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  24. This is what was posted on 9/27/2011. Why no follow up on this? This poster was on the mark:

    9/27/2011 10:32 AM
    Anonymous said...

    Their are more than just layoffs on the way, The meetings at Gannett HQ that have been on going for over a month is not just to put a layoff plan in place. It is much bigger than that, much bigger.
    My source is as reliable as it gets.

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  25. Looks like corporate (or at least the plane) was in Tallahassee earlier today and might still be in Ft. Myers.

    Wonder why 7:13 wants to rip on Jim so bad... that information is easily obtained using public information.

    Anyone else wondering what that org chart in Gannett Publishing Services (GPS) is going to look like? Will the remaining newspapers that actually have a press be rolled into what was Gannett Offset?

    What about USAT production?

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  26. Many more things to be coming down the pike. I remember a poster on the other Gannett employee site that posted that none of us would recognize the Gannett as we know it in a couple years. He said the plan was for everything to go online and the print product would be dead. Going to see if I can find some of his post from a few years ago. He was with corporate and everything he has said has so far come true.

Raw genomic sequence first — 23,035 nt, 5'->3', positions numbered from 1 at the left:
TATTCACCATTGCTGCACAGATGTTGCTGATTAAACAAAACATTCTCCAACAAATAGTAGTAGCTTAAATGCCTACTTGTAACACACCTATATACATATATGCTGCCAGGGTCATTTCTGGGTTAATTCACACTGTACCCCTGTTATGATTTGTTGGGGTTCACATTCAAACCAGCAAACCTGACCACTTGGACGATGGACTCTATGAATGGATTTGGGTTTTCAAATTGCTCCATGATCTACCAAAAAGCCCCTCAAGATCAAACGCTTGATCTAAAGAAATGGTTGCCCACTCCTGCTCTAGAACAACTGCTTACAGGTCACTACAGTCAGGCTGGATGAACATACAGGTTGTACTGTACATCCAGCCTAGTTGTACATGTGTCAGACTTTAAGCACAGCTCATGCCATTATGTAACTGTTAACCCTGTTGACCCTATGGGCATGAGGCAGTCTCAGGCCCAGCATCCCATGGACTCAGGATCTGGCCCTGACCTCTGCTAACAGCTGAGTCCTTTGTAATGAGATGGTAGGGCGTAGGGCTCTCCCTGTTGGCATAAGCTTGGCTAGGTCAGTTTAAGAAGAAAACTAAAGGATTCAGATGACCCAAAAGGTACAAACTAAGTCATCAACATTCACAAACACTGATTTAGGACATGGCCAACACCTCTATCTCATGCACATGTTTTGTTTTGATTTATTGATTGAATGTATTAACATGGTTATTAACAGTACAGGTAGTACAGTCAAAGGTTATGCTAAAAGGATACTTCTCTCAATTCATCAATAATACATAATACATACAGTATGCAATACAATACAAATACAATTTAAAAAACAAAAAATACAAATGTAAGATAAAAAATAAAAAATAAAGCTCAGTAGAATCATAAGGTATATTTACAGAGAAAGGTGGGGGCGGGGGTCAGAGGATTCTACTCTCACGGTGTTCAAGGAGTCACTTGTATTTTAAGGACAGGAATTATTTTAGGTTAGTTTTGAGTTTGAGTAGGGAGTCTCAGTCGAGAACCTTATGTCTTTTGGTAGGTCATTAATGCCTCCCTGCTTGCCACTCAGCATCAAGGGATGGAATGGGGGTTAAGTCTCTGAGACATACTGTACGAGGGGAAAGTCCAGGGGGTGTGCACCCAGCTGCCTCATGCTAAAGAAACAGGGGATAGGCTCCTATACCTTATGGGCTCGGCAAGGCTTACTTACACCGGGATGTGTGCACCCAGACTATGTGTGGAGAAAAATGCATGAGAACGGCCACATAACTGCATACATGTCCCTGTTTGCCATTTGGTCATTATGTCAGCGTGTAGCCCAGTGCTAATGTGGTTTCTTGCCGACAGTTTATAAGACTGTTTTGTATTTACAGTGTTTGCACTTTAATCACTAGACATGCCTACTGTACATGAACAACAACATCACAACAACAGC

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  27. While I can not speak for every GCI property, I can say with no reservations the ones I have worked at instill a culture of not lying, but hiding, the truth from the staff. Regardless of department, of level of education / experience, managers have for more than a decade been taught to not disclose information to the staff without prior approval from either a Vice President or a Publisher.